And besides that, how exactly is that interface complicated, all you need is to provide the necessary arguments to get a thread started.

Maybe I misunderstood your intention of comparing fork to thread creation, in that case I am sorry for putting out something you probably already know.

Back to topic:
Whatever you learn about programming will help you with game programming. It's not only about learning concepts like multithreading or synchronization, which are actually in high demand in the gaming industry now, but also about how to solve problems using different approaches. You'll have to get used to your tools and find more efficient ways to solve bugs, which is not that trivial in a multithreaded environment.

You'll find out that the biggest difference in developing on Windows and on a Unix platform will be the tools you have at your disposal.
That is the only reason I prefer Windows when I have the choice.

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Quote:
Original post by kiome
Generally I agree with what you say, except for your example.
fork() does have nothing to do with threads, it creates a child process. CreateThread and the POSIX's equivalent pthread_create(...) are quite similar just like other non-optional POSIX features. Also you can work on the POSIX subsystem on Windows, having the Windows' NT kernel fully POSIX.1 compliant.


Yep, you are right. My Unix knowledge is very rusty (haven't touched it since college). Although I guess it is awfully hypocritical for me to tell some guy that he should learn the difference between a thread and a process, and then confuse them myself. :)

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Quote:
Original post by niner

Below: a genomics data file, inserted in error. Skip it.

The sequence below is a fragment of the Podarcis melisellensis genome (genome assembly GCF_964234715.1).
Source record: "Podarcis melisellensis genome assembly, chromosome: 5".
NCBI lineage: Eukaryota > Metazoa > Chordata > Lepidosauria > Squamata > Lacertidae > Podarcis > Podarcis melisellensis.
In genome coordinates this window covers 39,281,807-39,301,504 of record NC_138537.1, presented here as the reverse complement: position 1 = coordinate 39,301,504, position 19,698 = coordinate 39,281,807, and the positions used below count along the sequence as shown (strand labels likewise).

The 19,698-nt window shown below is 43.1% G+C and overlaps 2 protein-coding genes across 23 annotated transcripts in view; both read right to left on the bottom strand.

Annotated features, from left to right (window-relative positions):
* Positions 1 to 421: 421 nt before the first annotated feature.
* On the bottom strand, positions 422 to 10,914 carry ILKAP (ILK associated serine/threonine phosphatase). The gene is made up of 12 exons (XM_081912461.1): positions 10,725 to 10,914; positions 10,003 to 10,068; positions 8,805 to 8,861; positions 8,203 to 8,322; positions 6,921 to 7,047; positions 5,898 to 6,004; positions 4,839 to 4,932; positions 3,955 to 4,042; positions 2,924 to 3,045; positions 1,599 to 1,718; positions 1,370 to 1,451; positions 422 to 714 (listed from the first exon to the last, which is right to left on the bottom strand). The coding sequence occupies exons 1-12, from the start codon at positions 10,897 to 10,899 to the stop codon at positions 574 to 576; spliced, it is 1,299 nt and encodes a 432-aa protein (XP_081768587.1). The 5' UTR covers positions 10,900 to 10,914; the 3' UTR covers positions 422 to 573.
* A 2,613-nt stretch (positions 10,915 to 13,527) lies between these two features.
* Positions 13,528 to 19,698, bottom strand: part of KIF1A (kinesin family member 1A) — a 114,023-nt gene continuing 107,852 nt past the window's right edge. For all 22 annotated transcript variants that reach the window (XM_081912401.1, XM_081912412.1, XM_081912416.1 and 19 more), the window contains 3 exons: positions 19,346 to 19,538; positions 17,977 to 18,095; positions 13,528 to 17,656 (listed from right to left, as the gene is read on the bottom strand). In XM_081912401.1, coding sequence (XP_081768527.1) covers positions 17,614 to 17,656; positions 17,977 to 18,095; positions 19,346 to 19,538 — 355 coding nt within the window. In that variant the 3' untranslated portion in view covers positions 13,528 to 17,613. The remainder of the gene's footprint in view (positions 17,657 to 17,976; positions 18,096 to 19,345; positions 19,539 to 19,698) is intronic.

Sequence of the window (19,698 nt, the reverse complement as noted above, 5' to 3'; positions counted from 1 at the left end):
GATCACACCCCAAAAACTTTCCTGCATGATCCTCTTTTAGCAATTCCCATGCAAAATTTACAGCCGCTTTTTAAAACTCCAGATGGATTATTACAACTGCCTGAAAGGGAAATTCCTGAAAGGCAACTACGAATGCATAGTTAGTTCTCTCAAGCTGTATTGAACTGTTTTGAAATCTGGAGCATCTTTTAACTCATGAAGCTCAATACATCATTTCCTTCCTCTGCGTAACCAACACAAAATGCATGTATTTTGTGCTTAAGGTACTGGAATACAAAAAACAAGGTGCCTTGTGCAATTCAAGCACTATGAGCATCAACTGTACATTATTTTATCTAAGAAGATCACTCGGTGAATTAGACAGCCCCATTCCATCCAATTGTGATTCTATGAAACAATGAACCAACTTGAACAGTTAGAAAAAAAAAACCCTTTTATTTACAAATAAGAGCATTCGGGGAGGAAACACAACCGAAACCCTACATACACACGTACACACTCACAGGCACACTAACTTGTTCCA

And to be honest i'm not really motivated because it feels that it has nothing (or related) to do with game programming.

And being that you're still learning programming, perhaps you're not in a position to judge its relevance to game programming? [grin]

Pretty much anything you can learn about programming will be useful in *all* kinds of programming. Including game programming.
The worst thing you can do is cover your ears and ignore it if you can't immediately see the relevance.

If you're studying computer science or computer engineering, you kind of just have to trust that the people who put together that course knew better than you what you need to learn. [wink]



Remember in 3rd grade or whenever, when you asked your math teacher why you had to learn multiplication? Because when would *that* ever be useful in the real world? Or solving equations. Or whatever else. The problem with learning is that until you're past it, you can't really judge whether or not you're going to need it.

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Quote:
Original post by Antheus
In addition, learning *nix architecture is probably more productive than Windows - at core, Windows looks like a toy, and has merely emulated some of the basic concepts.
I'm surprised no one has called you out on this. Although there are some weird omissions, Windows supports everything just like any other OS. And let's be fair -- pthreads is pretty idiotic in places too.